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THE CONFLICT IN IRAQ

Iraqi Prime Minister Reaches Cooperation Deal With Iran

The two nations will work together on political, security and economic matters, the Shiite leader says during his visit to Tehran.

September 13, 2006|From Reuters

TEHRAN — Iran offered Tuesday to help establish security and stability in Iraq after Iraqi Prime Minister Nouri Maliki held talks here on his first official visit to the Islamic Republic.

Maliki had been expected to tell fellow Shiite Muslim leaders in Iran that Tehran should not interfere in Iraqi affairs, a message likely to please Washington, which accuses Iran of backing militants fighting U.S. troops in Iraq.

But Maliki and Iranian President Mahmoud Ahmadinejad gave few details about their talks Tuesday, except to say that the two neighboring nations -- which fought a bloody war in the 1980s -- had agreed to cooperate in political, economic and security fields.

"We will give our full assistance to the Iraqi government to establish security" in Iraq, Ahmadinejad said at a joint news conference after their meeting.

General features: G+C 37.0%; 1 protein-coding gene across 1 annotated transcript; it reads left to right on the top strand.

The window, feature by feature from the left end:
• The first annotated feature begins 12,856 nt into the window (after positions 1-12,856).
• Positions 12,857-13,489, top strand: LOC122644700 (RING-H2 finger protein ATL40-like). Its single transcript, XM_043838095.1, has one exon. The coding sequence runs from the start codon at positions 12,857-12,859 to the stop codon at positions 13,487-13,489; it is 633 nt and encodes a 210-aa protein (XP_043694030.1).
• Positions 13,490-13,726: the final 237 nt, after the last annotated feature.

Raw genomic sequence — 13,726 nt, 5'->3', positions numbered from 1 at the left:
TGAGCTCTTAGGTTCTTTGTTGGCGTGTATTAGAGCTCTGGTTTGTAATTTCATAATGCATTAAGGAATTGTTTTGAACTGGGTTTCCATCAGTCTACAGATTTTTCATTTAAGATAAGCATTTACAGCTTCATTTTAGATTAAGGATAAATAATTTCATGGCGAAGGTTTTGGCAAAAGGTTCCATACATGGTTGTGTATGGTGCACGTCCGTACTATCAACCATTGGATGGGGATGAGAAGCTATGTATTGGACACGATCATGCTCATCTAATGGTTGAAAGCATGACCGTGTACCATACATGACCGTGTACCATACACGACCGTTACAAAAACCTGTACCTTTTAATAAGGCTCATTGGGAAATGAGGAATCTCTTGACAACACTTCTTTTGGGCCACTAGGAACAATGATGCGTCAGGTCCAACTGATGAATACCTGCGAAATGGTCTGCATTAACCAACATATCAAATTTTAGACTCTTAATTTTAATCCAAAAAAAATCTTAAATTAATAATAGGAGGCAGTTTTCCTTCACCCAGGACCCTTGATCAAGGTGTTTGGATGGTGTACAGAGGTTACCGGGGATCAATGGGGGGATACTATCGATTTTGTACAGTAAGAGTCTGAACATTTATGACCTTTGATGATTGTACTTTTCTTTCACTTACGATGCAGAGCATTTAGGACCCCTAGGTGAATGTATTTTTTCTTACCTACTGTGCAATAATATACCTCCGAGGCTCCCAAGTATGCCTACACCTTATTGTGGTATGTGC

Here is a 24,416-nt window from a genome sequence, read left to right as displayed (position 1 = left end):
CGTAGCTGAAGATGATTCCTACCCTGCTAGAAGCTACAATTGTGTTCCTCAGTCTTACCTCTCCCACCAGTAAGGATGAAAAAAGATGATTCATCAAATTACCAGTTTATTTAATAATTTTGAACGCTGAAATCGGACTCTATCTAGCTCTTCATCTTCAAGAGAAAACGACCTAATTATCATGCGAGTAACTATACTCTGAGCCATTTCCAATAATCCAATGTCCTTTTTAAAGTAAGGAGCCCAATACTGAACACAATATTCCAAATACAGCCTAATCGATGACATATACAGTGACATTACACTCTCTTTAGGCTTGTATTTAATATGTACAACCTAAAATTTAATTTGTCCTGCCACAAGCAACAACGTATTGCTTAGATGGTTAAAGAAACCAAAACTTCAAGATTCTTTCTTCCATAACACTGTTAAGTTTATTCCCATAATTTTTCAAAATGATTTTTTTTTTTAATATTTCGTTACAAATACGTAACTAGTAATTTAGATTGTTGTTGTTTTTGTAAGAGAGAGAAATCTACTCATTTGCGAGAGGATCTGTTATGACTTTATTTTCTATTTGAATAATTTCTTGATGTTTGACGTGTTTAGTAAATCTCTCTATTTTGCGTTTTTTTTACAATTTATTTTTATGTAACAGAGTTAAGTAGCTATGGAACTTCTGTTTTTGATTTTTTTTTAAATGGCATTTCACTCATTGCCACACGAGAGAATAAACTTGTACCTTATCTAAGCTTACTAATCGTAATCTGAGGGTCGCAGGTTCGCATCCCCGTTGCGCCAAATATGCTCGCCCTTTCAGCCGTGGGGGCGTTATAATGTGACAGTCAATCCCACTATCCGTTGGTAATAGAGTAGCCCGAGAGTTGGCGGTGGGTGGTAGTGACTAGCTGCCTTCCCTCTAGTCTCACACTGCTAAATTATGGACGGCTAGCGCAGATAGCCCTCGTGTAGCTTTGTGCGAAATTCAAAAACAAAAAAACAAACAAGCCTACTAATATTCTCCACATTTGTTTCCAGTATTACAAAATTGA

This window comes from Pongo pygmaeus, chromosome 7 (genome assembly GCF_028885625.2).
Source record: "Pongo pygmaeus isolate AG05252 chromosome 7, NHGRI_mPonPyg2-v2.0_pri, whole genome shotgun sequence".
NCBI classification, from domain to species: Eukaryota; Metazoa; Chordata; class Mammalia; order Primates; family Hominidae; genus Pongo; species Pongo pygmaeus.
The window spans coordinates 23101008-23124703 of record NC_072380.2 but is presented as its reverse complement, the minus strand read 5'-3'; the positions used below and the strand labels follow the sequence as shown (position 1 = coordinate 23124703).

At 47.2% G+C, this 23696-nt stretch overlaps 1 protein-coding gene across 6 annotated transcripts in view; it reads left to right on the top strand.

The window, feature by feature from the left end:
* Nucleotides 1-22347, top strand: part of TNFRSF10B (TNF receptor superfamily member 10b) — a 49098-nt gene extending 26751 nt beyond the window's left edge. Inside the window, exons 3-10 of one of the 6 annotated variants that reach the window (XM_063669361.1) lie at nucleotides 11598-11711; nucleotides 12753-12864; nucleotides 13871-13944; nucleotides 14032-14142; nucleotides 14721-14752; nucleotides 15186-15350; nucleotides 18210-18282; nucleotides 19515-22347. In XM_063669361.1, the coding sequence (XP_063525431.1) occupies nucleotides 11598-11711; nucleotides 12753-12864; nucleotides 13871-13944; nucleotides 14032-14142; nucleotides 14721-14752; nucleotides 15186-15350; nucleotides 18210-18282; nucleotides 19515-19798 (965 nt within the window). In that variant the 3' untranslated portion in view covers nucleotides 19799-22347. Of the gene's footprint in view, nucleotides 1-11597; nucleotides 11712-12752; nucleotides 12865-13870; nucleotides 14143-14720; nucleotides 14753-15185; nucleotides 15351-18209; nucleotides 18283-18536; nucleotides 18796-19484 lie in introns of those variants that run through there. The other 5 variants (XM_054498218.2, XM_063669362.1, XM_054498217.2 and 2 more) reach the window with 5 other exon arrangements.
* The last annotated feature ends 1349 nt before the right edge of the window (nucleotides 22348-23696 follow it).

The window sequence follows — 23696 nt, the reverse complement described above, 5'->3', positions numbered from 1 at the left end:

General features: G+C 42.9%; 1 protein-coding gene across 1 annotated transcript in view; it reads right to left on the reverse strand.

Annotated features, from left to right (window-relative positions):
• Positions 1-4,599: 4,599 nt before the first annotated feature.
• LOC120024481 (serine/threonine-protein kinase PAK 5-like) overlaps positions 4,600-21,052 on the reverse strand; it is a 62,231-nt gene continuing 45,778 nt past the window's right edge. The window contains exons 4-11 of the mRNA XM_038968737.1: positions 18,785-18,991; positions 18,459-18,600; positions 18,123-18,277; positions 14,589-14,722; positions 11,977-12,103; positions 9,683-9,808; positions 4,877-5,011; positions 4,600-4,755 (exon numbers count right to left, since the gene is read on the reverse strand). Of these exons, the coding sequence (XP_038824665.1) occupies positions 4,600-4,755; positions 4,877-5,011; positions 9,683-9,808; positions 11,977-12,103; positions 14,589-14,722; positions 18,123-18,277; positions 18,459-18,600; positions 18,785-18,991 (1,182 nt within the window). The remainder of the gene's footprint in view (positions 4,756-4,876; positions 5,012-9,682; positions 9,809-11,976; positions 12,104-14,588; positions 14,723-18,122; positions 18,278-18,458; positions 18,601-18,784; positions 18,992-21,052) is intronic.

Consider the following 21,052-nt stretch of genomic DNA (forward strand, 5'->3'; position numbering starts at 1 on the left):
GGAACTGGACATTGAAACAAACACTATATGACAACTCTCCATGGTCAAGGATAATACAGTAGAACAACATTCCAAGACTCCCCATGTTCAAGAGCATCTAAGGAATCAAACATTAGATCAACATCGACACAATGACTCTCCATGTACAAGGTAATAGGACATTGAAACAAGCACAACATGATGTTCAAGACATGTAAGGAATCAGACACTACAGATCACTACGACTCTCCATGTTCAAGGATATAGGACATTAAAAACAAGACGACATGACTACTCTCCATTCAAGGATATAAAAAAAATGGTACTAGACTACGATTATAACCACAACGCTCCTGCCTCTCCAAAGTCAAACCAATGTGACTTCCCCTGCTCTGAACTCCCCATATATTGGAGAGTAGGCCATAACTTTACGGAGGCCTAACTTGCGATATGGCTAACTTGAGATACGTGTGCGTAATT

"Strengthening security in Iraq means strengthening security and stability in the region."

Maliki, speaking through a Persian interpreter, said, "This visit will be useful for cooperation between Iran and Iraq, in all political, security and economic fields."

The two sides signed an agreement covering these areas.

Maliki is to meet Ayatollah Ali Khamenei, Iran's supreme leader, and influential former President Hashemi Rafsanjani today. An Iraqi official said the prime minister might also meet Ali Larijani, the secretary of Iran's Supreme National Security Council.

Despite officially encouraging Iraq's new ties to Washington's adversary, the United States is uneasy about Iranian influence over the Shiite leaders elected after the U.S.-led invasion in March 2003 that ousted Iraqi President Saddam Hussein.

Maliki's visit comes after his trips to Arab states run by Sunni Muslims who view with suspicion Iraq's Shiite majority and its ties to Shiite Iran.

The rise of the Shiite majority in Iraq has brought to power many leaders who spent long years in exile in Iran. Though Maliki was mostly based in Syria, many of those close to the prime minister in the Islamic Dawa Party found refuge in Iran.

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